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Financing college education requires planning, advisor says

By Kevin Kelley

Westlake

According to the College Board, in-state tuition and fees at public four-year universities in America average $8,244 in 2011-12, up 8.3 percent from the year before. For private, nonprofit four-year colleges, the average annual tuition was $28,500, an increase of 4.5 percent from the previous year.

It’s not surprising, then, that many parents worry about how to pay for their children’s college education.

The good news is that most students do not pay the published tuition fees. About two-thirds of full-time students pay for college with the assistance of grant money, according to the College Board, and many who don’t receive federal tax credits and deductions to help cover expenses. Last year, undergraduate students received an average of around $12,500 in financial aid.

But it’s important for parents to plan ahead to obtain the maximum amount of financial aid, according to Jim Eastwood, a certified financial planner from Westlake.

College financial planning was such a big part of his clients’ needs that Eastwood formed a company called College Bound Cash to focus solely on this topic. He now spends a quarter of his time on college financing.

Eastwood, a 1980 graduate of Ohio University, will present a free workshop on college planning from 7 to 8:30 Wednesday night at Westlake Porter Public Library, 27333 Center Ridge Road. He plans an additional series of workshops in the spring.

Parents need to manage their assets in the right way to qualify for the best grants and scholarships, said Eastwood, who graduated with a degree in creative writing and later got into financial planning.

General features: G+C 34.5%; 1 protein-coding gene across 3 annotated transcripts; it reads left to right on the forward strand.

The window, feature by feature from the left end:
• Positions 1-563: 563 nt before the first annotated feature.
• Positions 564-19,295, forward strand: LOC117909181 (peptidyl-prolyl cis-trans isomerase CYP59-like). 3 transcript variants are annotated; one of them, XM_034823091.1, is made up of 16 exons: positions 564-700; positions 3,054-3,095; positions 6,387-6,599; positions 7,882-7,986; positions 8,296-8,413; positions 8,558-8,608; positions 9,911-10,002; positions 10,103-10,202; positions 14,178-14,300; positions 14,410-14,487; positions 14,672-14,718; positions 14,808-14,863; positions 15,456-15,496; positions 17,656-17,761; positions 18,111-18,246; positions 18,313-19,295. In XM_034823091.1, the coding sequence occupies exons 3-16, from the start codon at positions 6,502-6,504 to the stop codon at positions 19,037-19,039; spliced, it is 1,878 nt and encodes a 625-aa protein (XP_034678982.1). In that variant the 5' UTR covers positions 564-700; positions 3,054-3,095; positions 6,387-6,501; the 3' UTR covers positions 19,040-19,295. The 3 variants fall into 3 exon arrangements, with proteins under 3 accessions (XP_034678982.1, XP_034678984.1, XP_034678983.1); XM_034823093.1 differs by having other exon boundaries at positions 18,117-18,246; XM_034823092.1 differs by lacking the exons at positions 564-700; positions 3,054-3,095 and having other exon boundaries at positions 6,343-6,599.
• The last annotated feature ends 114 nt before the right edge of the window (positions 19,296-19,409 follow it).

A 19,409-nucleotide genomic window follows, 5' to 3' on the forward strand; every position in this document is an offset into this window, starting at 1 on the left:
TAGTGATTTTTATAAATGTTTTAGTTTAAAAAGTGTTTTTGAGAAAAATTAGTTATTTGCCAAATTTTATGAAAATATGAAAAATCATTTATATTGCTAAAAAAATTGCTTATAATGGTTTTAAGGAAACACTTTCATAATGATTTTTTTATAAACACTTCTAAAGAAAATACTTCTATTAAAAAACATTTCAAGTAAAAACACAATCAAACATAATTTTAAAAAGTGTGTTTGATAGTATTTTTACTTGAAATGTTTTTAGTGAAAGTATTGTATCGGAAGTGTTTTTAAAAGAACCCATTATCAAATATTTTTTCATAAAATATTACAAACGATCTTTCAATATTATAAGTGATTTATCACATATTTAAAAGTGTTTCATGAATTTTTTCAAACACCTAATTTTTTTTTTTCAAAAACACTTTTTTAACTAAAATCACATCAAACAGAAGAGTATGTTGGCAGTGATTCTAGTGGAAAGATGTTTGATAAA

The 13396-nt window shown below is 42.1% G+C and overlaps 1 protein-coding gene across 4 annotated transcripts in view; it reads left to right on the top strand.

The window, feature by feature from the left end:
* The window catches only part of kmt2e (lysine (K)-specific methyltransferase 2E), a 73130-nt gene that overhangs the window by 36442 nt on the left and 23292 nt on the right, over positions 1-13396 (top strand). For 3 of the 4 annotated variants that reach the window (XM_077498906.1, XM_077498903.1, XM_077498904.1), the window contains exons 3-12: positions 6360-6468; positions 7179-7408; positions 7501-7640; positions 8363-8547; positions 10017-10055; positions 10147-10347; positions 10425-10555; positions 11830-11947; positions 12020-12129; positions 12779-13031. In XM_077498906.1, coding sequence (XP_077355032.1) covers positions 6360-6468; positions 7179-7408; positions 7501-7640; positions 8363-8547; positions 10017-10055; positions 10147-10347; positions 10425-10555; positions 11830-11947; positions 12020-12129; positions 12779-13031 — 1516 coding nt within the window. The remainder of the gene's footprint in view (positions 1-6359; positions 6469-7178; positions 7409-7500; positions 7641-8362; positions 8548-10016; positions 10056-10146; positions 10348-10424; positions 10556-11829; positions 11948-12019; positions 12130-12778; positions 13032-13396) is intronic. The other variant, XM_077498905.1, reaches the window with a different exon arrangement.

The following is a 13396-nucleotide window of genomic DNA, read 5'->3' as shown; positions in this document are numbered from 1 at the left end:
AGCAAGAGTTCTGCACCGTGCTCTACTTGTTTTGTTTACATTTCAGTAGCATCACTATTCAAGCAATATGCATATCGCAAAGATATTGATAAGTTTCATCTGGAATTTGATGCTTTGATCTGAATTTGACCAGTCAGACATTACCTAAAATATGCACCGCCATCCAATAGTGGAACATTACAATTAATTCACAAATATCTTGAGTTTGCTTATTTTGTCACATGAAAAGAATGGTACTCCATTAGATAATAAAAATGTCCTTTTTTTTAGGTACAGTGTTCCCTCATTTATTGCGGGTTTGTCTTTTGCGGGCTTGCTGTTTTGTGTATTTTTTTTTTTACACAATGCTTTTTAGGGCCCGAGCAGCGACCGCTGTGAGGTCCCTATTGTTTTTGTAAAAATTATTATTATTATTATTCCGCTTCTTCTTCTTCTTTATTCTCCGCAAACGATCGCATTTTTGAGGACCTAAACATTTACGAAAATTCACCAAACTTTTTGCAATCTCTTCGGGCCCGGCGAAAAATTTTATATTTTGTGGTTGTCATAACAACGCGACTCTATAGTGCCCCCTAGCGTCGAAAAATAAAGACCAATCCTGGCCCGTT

“If people take a dollar and put it in the wrong place, they could lose a dollar in aid,” he told West Life.

For example, 529 plans, tax-advantaged investment plans designed to pay for higher education expenses, are considered parental assets by colleges and can result in a reduction of financial aid, Eastwood said. But 529 plans can be good vehicles if controlled by a student’s grandparents, he added. Eastwood also advises against placing financial assets in the name of the student.

A key to obtaining financial aid is submission of the Free Application for Federal Student Aid (FAFSA), a form with more than 100 questions about the family’s income and assets. Scholarships, grants and work-study programs are awarded based on the form, which is submitted to the U.S. Department of Education and forwarded to the colleges to which a student is accepted. Eastwood said he helps families complete the FAFSA in a way that maximizes the amount of aid a student can get.

Eastwood suggests that parents fill out the form as early as possible – January of the student’s junior year in high school.

Very few families have financial circumstances under which they won’t receive any financial aid, said Eastwood, whose youngest of two daughters in now a junior in college.

“You don’t have to be destitute to qualify for need-based aid,” he said.

Eastwood said he’s seen cases in which a student is accepted to a college with a $40,000 annual tuition bill but the parents only pay a quarter of that thanks to the financial aid package.

Thanks to smart financial aid planning, many parent are able to send their children to expensive private college for less than the in-state cost of a public school, he said.

Once accepted, a student can negotiate with the university for more financial help, especially if another college has offered a larger aid package, Eastwood said.

Funding a child’s college education is a process, Eastwood said, and parents and students need to be aggressive in the pursuit of grant and scholarship money. Once enrolled in college, students should continue to hunt for financial aid, as many academic departments offer annual academic scholarships, he added.

A growing number of writers have recently questioned the value of a four-year college degree. They cite the growing number of debt-ridden graduates unable to obtain good-paying jobs.

Eastwood, who also helps his client students find the best college match, believes a college education is most valuable for students who have decided on a clear career path.

Eastwood, who works with a New York-based company called Cash College Planning, offers parents and students a free initial consultation. If hired by parents, Eastwood guarantees to refund his fee if it’s more than the amount a student is offered.

 

 

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